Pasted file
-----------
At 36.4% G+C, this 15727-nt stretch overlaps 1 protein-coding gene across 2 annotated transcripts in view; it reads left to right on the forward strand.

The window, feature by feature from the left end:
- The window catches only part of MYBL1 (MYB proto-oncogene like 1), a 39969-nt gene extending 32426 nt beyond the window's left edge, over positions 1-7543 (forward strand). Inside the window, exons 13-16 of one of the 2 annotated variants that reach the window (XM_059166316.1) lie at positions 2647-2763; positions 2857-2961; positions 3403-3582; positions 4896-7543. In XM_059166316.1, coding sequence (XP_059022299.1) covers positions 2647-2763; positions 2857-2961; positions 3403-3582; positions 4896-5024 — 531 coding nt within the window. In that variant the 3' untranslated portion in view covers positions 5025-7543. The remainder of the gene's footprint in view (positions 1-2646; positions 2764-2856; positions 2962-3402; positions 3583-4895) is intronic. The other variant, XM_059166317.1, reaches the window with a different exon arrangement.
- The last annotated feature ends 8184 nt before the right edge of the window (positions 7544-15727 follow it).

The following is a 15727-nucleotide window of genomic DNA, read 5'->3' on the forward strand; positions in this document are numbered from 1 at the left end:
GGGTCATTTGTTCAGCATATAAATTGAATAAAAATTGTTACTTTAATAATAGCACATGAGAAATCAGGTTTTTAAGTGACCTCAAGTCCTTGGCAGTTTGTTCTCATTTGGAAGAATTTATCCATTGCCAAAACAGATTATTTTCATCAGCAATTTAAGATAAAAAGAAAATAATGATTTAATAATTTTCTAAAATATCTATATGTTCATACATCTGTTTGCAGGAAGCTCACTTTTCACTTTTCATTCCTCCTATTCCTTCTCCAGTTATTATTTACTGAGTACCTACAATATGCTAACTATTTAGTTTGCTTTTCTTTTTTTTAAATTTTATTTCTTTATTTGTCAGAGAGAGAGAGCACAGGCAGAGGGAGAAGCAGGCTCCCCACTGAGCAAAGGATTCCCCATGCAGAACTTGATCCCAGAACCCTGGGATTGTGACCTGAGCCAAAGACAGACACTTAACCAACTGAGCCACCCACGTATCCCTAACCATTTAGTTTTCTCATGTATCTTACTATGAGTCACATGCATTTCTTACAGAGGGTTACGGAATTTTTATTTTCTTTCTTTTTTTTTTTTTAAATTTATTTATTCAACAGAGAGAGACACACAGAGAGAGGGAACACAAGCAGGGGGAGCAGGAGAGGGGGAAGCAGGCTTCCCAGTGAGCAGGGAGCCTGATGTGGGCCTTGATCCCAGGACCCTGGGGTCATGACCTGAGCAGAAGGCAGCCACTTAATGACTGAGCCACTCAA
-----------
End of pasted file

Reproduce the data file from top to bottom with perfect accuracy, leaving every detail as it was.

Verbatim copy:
At 36.4% G+C, this 15727-nt stretch overlaps 1 protein-coding gene across 2 annotated transcripts in view; it reads left to right on the forward strand.

The window, feature by feature from the left end:
- The window catches only part of MYBL1 (MYB proto-oncogene like 1), a 39969-nt gene extending 32426 nt beyond the window's left edge, over positions 1-7543 (forward strand). Inside the window, exons 13-16 of one of the 2 annotated variants that reach the window (XM_059166316.1) lie at positions 2647-2763; positions 2857-2961; positions 3403-3582; positions 4896-7543. In XM_059166316.1, coding sequence (XP_059022299.1) covers positions 2647-2763; positions 2857-2961; positions 3403-3582; positions 4896-5024 — 531 coding nt within the window. In that variant the 3' untranslated portion in view covers positions 5025-7543. The remainder of the gene's footprint in view (positions 1-2646; positions 2764-2856; positions 2962-3402; positions 3583-4895) is intronic. The other variant, XM_059166317.1, reaches the window with a different exon arrangement.
- The last annotated feature ends 8184 nt before the right edge of the window (positions 7544-15727 follow it).

The following is a 15727-nucleotide window of genomic DNA, read 5'->3' on the forward strand; positions in this document are numbered from 1 at the left end:
GGGTCATTTGTTCAGCATATAAATTGAATAAAAATTGTTACTTTAATAATAGCACATGAGAAATCAGGTTTTTAAGTGACCTCAAGTCCTTGGCAGTTTGTTCTCATTTGGAAGAATTTATCCATTGCCAAAACAGATTATTTTCATCAGCAATTTAAGATAAAAAGAAAATAATGATTTAATAATTTTCTAAAATATCTATATGTTCATACATCTGTTTGCAGGAAGCTCACTTTTCACTTTTCATTCCTCCTATTCCTTCTCCAGTTATTATTTACTGAGTACCTACAATATGCTAACTATTTAGTTTGCTTTTCTTTTTTTTAAATTTTATTTCTTTATTTGTCAGAGAGAGAGAGCACAGGCAGAGGGAGAAGCAGGCTCCCCACTGAGCAAAGGATTCCCCATGCAGAACTTGATCCCAGAACCCTGGGATTGTGACCTGAGCCAAAGACAGACACTTAACCAACTGAGCCACCCACGTATCCCTAACCATTTAGTTTTCTCATGTATCTTACTATGAGTCACATGCATTTCTTACAGAGGGTTACGGAATTTTTATTTTCTTTCTTTTTTTTTTTTTAAATTTATTTATTCAACAGAGAGAGACACACAGAGAGAGGGAACACAAGCAGGGGGAGCAGGAGAGGGGGAAGCAGGCTTCCCAGTGAGCAGGGAGCCTGATGTGGGCCTTGATCCCAGGACCCTGGGGTCATGACCTGAGCAGAAGGCAGCCACTTAATGACTGAGCCACTCAA